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By Melinda Young
IRBs and researchers should change their old habits when it comes to assessing studies for privacy and confidentiality. When HIPAA’s privacy rules first went into effect, it was not possible for the average armchair sleuth to drill down to specific people based on little more than some health and demographic characteristics and a study site’s location.
Now, it is. Researchers recently showed that de-identified data could be used to find a specific person. Using a mathematical model in databases of more than 200 populations, researchers found they could correctly re-identify 99.98% of Americans, using 15 demographic attributes.1
The study authors concluded that even heavily sampled, anonymized data sets are not protected from re-identification, challenging the adequacy of the de-identification release-and-forget model.1
“This is astounding information,” says Michele Russell-Einhorn, JD, chief compliance officer and institutional official for Advarra.
Even if identifying individuals is not as easy that sounds, it is far more likely that research subjects’ identities could be discovered in 2019 than it was in 1999.
“Today, you have banks with cameras, streets with cameras,” Russell-Einhorn says. “If you have Alexa [Amazon Echo] in your house, you have lost privacy protection.”
Regulatory language on privacy and the way IRBs view privacy are not adequate for current privacy challenges, she says. “We need to get together and come up with the best language and best approaches for our research participants,” she adds. “I’m concerned that the non-research landscape is eliminating privacy and confidentiality, and I think that we need to make a decision about how we want to impact the research landscape.”
IRBs cannot lose sight of the fact that research participants are volunteers. “We’re faced with the fact that people choose to participate in research. We need to be respectful of their choices, and we need to maintain the public’s trust in research,” Russell-Einhorn says.
It also is the IRB’s responsibility to ensure investigators have considered privacy and confidentiality thoroughly.
“Investigators are incredibly overwhelmed with different responsibilities in conducting research, and they might not think about the exact words they use in informed consent about privacy,” she says. “They think they can say, ‘We guarantee your privacy and confidentiality, and no one but study team members will ever have access to your data,’” Russell-Einhorn says. “That’s simply not true; no one can guarantee this because secondary research could see the data.”
If investigators are not thinking through this kind of wording in informed consent and what the implications are, then it is up to IRBs to think it through, she says.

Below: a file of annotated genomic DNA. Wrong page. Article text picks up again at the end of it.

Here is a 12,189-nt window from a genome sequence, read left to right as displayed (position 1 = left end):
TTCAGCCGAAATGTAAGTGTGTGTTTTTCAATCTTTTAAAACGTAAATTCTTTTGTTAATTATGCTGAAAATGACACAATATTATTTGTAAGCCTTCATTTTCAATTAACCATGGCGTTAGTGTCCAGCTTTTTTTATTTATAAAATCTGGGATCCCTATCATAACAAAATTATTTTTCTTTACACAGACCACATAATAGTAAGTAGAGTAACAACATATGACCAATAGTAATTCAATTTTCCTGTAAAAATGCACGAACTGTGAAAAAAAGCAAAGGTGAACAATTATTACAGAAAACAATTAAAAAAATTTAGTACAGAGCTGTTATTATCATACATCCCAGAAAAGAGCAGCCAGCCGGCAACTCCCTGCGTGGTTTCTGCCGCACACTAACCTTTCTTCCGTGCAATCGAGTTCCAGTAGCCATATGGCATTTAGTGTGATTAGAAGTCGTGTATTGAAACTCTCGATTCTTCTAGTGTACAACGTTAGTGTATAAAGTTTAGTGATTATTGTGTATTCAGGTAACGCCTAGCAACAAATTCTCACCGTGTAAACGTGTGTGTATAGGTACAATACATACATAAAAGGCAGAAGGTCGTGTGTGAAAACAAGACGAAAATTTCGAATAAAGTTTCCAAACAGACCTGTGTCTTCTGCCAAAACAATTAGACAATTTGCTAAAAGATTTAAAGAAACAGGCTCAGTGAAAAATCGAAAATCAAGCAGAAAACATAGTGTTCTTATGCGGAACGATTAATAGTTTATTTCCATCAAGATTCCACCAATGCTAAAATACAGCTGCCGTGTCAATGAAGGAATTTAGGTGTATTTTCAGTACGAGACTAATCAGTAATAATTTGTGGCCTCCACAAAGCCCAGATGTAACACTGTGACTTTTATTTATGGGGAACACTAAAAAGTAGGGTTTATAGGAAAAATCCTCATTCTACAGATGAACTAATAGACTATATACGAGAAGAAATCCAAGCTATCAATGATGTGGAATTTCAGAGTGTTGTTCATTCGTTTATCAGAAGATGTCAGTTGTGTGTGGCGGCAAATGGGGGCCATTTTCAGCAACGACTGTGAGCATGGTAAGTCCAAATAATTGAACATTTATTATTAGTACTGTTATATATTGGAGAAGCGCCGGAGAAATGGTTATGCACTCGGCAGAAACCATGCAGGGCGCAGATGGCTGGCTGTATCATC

“I don’t fault them because they have way too much on their plates,” she adds. “But we need organized discussions on how we want privacy and confidentiality handled in research, and we need to include investigators, IRBs, and industry sponsors.”
IRBs and investigators also should consider the reality that their past ways of de-identifying data might no longer be adequate.
“If you think about research and data — the diagnosis, height, weight, and lab counts — there’s lots of other information that could be identifiable depending on the disease or condition and what’s being studied,” Russell-Einhorn says.
IRBs should consider all the risks and benefits of a study, including the potential for a breach of privacy. They also should ensure that privacy and confidentiality are not guaranteed in the informed consent, she says.
“The first thing to do is make sure the consent form is understandable and honest,” she adds. “The worst thing an informed consent form could say is ‘We guarantee your information will never be shared and de-identified’ because I don’t know how anyone can guarantee that.”
Instead, IRBs should encourage language that looks more like: “We’ll do our best and set up the research in such a way to keep your information as restricted as is possible,” Russell-Einhorn says.
It also is fine to say in an informed consent form, “Notwithstanding our best efforts, it is always possible that de-identified information will be accessed.”
IRBs also could give extra consideration to the risks of de-identification in studies that enroll a very specific minority population, Russell-Einhorn says. For example, a sociobehavioral study that enrolls a transgender population could be at risk of inadvertent de-identification of subjects simply because this population in any given research institution or area could be very small.
“That’s where an IRB could say, ‘If you put down where the study takes place and you talk about transgender issues, it could be identifiable,’” Russell-Einhorn explains. “If you don’t list certain demographic information, then you are more likely to have data that is not identifiable, which — in the case of transgender research — might be a better and more proactive way of protecting those individuals.”
Financial Disclosure: Author Melinda Young, Medical Writer Gary Evans, Editor Jill Drachenberg, Editor Jonathan Springston, Editorial Group Manager Leslie Coplin, and Physician Editor Lindsay McNair, MD, MPH, MSBioethics, report no consultant, stockholder, speaker’s bureau, research, or other financial relationships with companies having ties to this field of study. Nurse Planner Kay Ball, PhD, RN, CNOR, CMLSO, FAAN, is a consultant for Ethicon USA and Mobile Instrument Service and Repair.